It’s becoming increasingly popular in the UK to adopt a plant based diet for health, animal welfare or environmental reasons. Diets centred on a wide variety of plant foods offer affordable, tasty and nutritious options. Plant-based diets which are rich in beans, nuts, seeds, fruit and vegetables, whole-grains such as oats, rice, and cereal based foods such as breads, and pasta can provide all the nutrients needed for good health. This includes essential fats, protein, vitamins, minerals and plenty of fibre too.
Well balanced plant-based diets, that are also low in saturated fat, can help you manage your weight and may reduce your risk of type 2 diabetes, cardiovascular disease and some cancers. However, as with any diet, plant-based nutrition needs to be planned.
Most nutrients are abundantly available in plant-based diets, but if you are avoiding all or minimising your consumption of animal-derived foods there are a few nutrients that you need to pay attention to.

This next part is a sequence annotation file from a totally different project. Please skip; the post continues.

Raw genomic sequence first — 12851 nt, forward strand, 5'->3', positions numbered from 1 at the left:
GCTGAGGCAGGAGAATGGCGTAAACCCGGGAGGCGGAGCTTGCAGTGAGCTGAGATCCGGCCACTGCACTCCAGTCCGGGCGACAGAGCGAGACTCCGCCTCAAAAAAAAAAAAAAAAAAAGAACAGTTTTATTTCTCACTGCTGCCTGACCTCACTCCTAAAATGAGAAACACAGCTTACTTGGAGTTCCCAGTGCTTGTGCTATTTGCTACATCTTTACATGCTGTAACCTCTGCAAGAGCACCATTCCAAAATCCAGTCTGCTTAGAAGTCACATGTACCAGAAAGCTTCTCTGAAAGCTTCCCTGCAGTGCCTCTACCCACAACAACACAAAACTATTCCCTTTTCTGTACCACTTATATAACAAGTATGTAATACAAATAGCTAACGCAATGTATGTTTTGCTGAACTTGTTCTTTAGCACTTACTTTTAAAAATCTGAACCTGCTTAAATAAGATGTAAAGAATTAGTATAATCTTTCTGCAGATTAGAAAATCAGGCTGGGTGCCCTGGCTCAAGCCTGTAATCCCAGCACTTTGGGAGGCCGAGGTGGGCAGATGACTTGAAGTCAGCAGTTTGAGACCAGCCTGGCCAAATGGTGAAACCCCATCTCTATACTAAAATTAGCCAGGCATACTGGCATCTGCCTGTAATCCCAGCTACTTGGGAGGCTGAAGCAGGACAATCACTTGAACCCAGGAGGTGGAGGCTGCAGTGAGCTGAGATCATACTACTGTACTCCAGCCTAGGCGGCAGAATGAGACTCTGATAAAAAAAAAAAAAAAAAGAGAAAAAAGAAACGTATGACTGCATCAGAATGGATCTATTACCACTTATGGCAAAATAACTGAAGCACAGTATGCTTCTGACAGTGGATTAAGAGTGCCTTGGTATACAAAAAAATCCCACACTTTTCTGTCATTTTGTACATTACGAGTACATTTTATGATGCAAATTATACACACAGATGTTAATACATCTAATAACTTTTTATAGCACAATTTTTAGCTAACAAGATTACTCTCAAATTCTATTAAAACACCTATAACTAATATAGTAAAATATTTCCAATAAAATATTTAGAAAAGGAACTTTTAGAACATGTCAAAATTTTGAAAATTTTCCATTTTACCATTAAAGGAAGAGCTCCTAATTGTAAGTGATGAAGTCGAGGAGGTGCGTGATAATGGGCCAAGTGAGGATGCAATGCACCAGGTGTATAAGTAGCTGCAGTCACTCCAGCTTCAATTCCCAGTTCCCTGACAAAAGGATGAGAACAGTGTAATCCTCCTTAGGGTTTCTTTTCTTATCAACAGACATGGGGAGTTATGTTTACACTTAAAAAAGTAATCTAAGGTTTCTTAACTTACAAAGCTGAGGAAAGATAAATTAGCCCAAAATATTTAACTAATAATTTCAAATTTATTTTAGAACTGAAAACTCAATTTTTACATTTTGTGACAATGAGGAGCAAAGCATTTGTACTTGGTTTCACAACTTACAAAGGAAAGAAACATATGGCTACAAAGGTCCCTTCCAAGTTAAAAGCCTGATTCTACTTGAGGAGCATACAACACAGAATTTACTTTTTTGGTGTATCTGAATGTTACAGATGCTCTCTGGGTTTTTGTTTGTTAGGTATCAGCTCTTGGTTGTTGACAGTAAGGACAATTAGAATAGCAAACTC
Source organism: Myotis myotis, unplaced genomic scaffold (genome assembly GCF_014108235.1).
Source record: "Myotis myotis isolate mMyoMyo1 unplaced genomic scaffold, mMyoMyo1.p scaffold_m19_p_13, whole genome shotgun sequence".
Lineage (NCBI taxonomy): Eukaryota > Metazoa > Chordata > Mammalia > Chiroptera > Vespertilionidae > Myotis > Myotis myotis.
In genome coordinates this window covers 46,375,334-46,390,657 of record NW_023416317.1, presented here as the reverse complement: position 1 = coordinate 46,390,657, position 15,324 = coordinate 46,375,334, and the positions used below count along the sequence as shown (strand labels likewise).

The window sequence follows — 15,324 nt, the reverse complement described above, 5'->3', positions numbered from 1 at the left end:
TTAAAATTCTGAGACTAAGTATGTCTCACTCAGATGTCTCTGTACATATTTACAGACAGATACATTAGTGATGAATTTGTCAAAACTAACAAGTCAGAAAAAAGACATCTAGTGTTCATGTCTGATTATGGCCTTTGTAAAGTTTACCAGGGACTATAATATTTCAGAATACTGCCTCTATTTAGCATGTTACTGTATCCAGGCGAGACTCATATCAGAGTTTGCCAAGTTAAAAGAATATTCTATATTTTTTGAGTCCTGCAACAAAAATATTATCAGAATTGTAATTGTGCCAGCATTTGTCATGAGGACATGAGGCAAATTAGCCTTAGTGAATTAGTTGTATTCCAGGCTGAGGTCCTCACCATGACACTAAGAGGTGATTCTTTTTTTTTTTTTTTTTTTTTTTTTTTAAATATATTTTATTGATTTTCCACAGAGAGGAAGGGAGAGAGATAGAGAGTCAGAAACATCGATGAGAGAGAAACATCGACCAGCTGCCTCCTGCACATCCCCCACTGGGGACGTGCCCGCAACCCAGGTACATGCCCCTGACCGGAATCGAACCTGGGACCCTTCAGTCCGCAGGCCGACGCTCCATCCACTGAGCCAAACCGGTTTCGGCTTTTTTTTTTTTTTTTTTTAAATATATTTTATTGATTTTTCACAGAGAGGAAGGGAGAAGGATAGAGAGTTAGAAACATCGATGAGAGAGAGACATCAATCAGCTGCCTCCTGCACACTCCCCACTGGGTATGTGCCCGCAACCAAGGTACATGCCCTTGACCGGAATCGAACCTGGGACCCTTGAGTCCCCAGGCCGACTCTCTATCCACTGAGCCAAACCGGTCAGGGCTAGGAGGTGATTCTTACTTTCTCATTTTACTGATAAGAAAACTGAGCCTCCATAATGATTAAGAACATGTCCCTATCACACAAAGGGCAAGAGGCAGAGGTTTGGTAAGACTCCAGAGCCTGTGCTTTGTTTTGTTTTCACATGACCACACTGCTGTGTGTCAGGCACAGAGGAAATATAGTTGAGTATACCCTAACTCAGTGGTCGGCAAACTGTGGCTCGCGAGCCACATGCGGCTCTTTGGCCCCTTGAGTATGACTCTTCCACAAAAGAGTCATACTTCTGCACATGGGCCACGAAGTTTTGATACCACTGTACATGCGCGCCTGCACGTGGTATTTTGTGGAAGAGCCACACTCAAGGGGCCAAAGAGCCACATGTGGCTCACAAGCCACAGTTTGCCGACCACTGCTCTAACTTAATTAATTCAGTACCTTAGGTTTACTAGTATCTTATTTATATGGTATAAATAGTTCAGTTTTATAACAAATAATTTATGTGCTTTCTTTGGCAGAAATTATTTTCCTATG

Calcium is essential for bone health, along with weight bearing exercise and a healthy diet. An adult requires approximately 700mg per day.
Dairy foods are rich in calcium but if you are not eating these make sure you obtain calcium from other sources like fortified plant-based dairy alternatives, dried fruit e.g. figs, nuts such as almonds, leafy green vegetables, red kidney beans, sesame seeds, tahini and tofu to lower your risk of bone fractures.
Omega 3 fatty acids
These fats have been shown to be important for health and are commonly found in oily fish. However, if you are not eating fish, plant sources of omega 3 include walnuts, flax (linseed), hemp seeds, chia seeds and soya beans.
Plant-based sources of vitamin D include sun-exposed mushrooms and fortified foods such as vegetable spreads, breakfast cereals and plant-based dairy alternatives. Since it’s difficult to get enough vitamin D from food alone, everyone should consider taking a daily supplement of 10mcg/ day during the autumn and winter months.
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